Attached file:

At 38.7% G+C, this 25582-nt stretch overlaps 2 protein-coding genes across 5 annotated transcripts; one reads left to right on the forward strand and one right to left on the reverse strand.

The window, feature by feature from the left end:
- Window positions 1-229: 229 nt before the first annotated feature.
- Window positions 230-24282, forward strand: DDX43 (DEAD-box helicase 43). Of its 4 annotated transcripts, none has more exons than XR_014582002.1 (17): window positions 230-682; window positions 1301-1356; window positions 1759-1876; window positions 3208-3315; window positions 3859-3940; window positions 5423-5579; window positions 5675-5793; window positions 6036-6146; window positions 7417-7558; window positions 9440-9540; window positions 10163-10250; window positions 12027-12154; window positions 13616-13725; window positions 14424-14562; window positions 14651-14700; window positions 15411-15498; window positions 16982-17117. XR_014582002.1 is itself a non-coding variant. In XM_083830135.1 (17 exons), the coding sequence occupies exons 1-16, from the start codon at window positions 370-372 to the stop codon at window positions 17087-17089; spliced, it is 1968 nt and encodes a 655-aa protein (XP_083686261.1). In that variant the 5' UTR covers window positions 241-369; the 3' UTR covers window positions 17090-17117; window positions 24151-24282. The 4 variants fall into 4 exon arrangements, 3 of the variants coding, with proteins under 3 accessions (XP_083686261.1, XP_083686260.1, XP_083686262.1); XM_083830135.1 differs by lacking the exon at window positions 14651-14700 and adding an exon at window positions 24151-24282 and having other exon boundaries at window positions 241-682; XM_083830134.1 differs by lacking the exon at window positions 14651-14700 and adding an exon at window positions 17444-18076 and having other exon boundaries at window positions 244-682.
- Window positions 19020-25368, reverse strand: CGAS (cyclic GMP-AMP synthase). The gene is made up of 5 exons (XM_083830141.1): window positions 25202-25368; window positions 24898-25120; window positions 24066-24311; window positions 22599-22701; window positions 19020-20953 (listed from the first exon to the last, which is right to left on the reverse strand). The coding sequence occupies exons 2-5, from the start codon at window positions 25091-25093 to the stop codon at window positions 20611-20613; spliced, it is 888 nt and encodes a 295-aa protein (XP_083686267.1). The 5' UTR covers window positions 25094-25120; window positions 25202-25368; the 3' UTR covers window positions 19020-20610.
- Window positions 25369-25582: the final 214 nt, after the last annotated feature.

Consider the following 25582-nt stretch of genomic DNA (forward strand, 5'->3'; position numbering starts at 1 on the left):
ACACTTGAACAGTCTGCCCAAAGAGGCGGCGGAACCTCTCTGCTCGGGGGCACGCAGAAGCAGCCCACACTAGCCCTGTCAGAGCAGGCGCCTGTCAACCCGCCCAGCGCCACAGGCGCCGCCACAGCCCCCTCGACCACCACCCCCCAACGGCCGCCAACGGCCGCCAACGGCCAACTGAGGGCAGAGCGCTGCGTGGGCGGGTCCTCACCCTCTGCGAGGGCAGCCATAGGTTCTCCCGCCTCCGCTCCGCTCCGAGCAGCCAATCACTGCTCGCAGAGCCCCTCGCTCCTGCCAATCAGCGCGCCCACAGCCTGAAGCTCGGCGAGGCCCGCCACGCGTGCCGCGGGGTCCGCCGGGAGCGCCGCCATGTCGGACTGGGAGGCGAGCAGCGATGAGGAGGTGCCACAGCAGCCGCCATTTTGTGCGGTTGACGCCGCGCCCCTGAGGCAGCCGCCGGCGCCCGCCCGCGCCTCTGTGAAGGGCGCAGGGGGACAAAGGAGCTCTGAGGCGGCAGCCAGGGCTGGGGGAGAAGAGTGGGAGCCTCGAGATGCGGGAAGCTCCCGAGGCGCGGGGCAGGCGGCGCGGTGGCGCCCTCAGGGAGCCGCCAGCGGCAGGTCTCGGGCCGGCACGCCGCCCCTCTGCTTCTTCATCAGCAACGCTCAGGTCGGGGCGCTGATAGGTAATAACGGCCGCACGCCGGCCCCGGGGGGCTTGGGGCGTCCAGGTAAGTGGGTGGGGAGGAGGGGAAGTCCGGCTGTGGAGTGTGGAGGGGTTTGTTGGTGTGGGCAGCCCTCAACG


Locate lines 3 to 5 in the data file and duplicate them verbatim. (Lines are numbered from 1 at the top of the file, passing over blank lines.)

- Window positions 1-229: 229 nt before the first annotated feature.
- Window positions 230-24282, forward strand: DDX43 (DEAD-box helicase 43). Of its 4 annotated transcripts, none has more exons than XR_014582002.1 (17): window positions 230-682; window positions 1301-1356; window positions 1759-1876; window positions 3208-3315; window positions 3859-3940; window positions 5423-5579; window positions 5675-5793; window positions 6036-6146; window positions 7417-7558; window positions 9440-9540; window positions 10163-10250; window positions 12027-12154; window positions 13616-13725; window positions 14424-14562; window positions 14651-14700; window positions 15411-15498; window positions 16982-17117. XR_014582002.1 is itself a non-coding variant. In XM_083830135.1 (17 exons), the coding sequence occupies exons 1-16, from the start codon at window positions 370-372 to the stop codon at window positions 17087-17089; spliced, it is 1968 nt and encodes a 655-aa protein (XP_083686261.1). In that variant the 5' UTR covers window positions 241-369; the 3' UTR covers window positions 17090-17117; window positions 24151-24282. The 4 variants fall into 4 exon arrangements, 3 of the variants coding, with proteins under 3 accessions (XP_083686261.1, XP_083686260.1, XP_083686262.1); XM_083830135.1 differs by lacking the exon at window positions 14651-14700 and adding an exon at window positions 24151-24282 and having other exon boundaries at window positions 241-682; XM_083830134.1 differs by lacking the exon at window positions 14651-14700 and adding an exon at window positions 17444-18076 and having other exon boundaries at window positions 244-682.
- Window positions 19020-25368, reverse strand: CGAS (cyclic GMP-AMP synthase). The gene is made up of 5 exons (XM_083830141.1): window positions 25202-25368; window positions 24898-25120; window positions 24066-24311; window positions 22599-22701; window positions 19020-20953 (listed from the first exon to the last, which is right to left on the reverse strand). The coding sequence occupies exons 2-5, from the start codon at window positions 25091-25093 to the stop codon at window positions 20611-20613; spliced, it is 888 nt and encodes a 295-aa protein (XP_083686267.1). The 5' UTR covers window positions 25094-25120; window positions 25202-25368; the 3' UTR covers window positions 19020-20610.